I may have missed something out or be off-the-mark for translations, but if I have I'm sure there's enough expertise in the room to let you know.


Sarah-Jane

Last edited by Sarah-Jane Crowson; 09-15-2021 at 04:44 AM. Reason: formatting
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  #18  
Unread 09-15-2021, 05:06 AM
mignon ledgard mignon ledgard is offline
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Roger,

Yes, there are many poor translations, some of which have even won prizes, but I'd rather not get into that, except to say that this is one of the reasons why I felt compelled to try my own. It started out of curiosity and then I realized how different it is to read with this purpose and how much deeper the understanding is required to be, not that it opens up 100 percent, anyway. It is a sad thing for the original authors that they aren't, at large, not better represented. But this is how I feel and I have no say on the matter.

You seem to feel very confident about your thoughts on this, while my awareness of the many convolutions in this area of literature, more specifically in regards to poetry, doesn't permit me to be as assertive as you seem to be. I could, in my own defense, say that I have shared translations with success I never expected, including a very long poem accepted for publication in a quality venue--the permission didn't come through. I was told it required following, which I didn't do.

I will touch on the issue of permissions on my reply to Sarah-Jayne.

I hope you will understand that I can't engage in a circular discussion on this issue, merely to attempt to clarify what is meant, to see where there is agreement, where there is not, so it could be endless. I appreciate your effort to get your thoughts through. I understand what you are saying; I am of a different mind.

Many thanks,
~mignon
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  #19  
Unread 09-15-2021, 05:21 AM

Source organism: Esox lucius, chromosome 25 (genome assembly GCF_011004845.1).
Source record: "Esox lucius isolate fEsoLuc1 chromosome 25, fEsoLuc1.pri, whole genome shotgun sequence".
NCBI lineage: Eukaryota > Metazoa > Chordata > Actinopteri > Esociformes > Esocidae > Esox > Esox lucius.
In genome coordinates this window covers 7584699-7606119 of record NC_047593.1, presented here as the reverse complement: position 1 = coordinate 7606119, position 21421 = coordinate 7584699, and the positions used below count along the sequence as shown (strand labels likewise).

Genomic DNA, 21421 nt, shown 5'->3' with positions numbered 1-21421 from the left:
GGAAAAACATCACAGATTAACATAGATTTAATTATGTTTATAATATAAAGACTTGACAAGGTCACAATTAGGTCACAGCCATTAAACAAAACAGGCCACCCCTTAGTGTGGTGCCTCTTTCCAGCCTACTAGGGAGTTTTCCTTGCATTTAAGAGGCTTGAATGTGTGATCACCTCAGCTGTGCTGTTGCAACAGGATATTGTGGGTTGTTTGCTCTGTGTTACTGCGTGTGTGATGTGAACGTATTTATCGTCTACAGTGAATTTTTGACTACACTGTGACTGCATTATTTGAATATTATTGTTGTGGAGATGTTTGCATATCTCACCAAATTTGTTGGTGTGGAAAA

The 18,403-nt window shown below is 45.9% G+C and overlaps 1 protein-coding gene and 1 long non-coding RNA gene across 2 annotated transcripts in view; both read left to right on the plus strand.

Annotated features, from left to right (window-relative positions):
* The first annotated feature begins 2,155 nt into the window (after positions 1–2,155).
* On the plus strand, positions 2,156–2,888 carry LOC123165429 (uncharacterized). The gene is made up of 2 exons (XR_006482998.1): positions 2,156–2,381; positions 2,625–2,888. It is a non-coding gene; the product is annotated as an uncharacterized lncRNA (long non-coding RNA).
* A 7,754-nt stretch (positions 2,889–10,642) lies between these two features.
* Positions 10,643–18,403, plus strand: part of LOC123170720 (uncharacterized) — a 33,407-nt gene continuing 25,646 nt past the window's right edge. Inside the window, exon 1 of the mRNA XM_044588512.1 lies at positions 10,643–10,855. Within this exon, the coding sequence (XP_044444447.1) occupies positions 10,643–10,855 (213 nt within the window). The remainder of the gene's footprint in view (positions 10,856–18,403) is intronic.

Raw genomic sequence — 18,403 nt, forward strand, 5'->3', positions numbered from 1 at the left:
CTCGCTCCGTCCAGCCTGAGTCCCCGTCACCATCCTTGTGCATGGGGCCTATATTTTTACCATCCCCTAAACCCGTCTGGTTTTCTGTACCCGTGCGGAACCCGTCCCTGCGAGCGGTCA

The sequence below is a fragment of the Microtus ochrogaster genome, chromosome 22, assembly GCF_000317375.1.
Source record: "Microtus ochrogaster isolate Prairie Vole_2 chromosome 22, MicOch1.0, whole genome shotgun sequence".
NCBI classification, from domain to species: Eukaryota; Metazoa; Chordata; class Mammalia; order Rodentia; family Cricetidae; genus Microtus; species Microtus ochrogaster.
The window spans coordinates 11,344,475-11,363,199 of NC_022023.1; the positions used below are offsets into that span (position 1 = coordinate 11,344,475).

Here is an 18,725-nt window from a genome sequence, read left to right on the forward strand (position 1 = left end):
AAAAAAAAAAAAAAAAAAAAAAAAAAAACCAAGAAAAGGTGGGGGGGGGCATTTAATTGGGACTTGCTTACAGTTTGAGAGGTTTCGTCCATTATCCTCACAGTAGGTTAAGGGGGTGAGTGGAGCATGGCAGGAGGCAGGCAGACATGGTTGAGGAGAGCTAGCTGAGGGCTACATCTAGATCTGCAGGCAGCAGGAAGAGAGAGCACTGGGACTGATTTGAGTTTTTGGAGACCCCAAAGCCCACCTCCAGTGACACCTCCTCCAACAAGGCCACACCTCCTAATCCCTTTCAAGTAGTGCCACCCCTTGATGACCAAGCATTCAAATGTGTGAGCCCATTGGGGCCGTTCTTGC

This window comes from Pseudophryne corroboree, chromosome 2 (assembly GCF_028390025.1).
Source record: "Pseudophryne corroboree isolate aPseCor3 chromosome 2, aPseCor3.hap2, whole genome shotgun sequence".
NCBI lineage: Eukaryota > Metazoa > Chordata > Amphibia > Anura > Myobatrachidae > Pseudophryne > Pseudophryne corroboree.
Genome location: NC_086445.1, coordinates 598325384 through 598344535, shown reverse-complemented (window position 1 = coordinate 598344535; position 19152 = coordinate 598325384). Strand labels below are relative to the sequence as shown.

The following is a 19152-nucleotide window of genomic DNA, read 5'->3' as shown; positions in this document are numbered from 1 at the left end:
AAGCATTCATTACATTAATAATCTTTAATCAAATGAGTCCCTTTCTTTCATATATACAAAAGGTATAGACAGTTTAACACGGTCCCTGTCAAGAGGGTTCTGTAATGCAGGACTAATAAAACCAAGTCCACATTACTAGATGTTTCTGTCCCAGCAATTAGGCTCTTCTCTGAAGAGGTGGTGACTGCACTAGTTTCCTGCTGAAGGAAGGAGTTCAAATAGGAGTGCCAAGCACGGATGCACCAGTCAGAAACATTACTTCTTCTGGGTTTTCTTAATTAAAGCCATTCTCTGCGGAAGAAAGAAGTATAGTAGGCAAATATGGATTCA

mignon ledgard mignon ledgard is offline
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Susan,

The 'mentida New York' language usage is new to me, but maybe using 'false' or 'fake' or 'untrue' would be fitting--not 'falsified,' though, which seems to enter another realm, and yes, I am aware that it is a suggestion. I know you offer suggestions and I am very priviliged to count with your thoughts on any of my posts.

Also, yes, you are correct about what I'm trying to accomplish. My interest in your translations was sparked by how hard you work to stick to the original meaning, while balancing everything else you set out for yourself to accomplish. This is more important to me in regards to Rilke's work because I'm fond of how he reveals his thoughts, impressions, philosophy, and I, hugely, appreciate a translator that stays in the background and places the work of the original author in the most accurate possible way. You do this, which denotes respect for the material you are using and it's a privilege and a lovely thing to see you at work.

Immense thanks to you!
~mignon
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  #20  
Unread 09-15-2021, 05:31 AM
mignon ledgard mignon ledgard is offline
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Dear Julie,

You've presented me with a very thoughtful array of related issues and I will endeavor to read the links and then try to respond to you.

The 'mentida' mention, I think, more and more, may be as you notice, more about the artificial lighting, but I think it's both because his view of life in New York was very harsh and I'll have to find those thoughts of his to read again.

Excellent points, Julie!
Thank you,
~mignon